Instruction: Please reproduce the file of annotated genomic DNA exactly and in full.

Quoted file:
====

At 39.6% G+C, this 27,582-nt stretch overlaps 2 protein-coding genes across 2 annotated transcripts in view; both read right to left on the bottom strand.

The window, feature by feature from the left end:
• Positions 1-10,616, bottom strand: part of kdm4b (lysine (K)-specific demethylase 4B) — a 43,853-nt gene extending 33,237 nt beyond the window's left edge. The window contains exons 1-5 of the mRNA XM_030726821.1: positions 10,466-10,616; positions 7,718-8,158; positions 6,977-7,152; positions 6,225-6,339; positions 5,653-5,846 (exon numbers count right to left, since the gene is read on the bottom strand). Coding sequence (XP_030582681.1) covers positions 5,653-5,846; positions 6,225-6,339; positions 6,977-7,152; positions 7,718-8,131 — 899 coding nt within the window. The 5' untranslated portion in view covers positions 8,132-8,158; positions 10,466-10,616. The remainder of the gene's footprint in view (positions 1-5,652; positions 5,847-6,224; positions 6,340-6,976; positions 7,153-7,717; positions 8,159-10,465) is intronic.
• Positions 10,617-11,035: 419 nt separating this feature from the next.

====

At 39.6% G+C, this 27,582-nt stretch overlaps 2 protein-coding genes across 2 annotated transcripts in view; both read right to left on the bottom strand.

The window, feature by feature from the left end:
• Positions 1-10,616, bottom strand: part of kdm4b (lysine (K)-specific demethylase 4B) — a 43,853-nt gene extending 33,237 nt beyond the window's left edge. The window contains exons 1-5 of the mRNA XM_030726821.1: positions 10,466-10,616; positions 7,718-8,158; positions 6,977-7,152; positions 6,225-6,339; positions 5,653-5,846 (exon numbers count right to left, since the gene is read on the bottom strand). Coding sequence (XP_030582681.1) covers positions 5,653-5,846; positions 6,225-6,339; positions 6,977-7,152; positions 7,718-8,131 — 899 coding nt within the window. The 5' untranslated portion in view covers positions 8,132-8,158; positions 10,466-10,616. The remainder of the gene's footprint in view (positions 1-5,652; positions 5,847-6,224; positions 6,340-6,976; positions 7,153-7,717; positions 8,159-10,465) is intronic.
• Positions 10,617-11,035: 419 nt separating this feature from the next.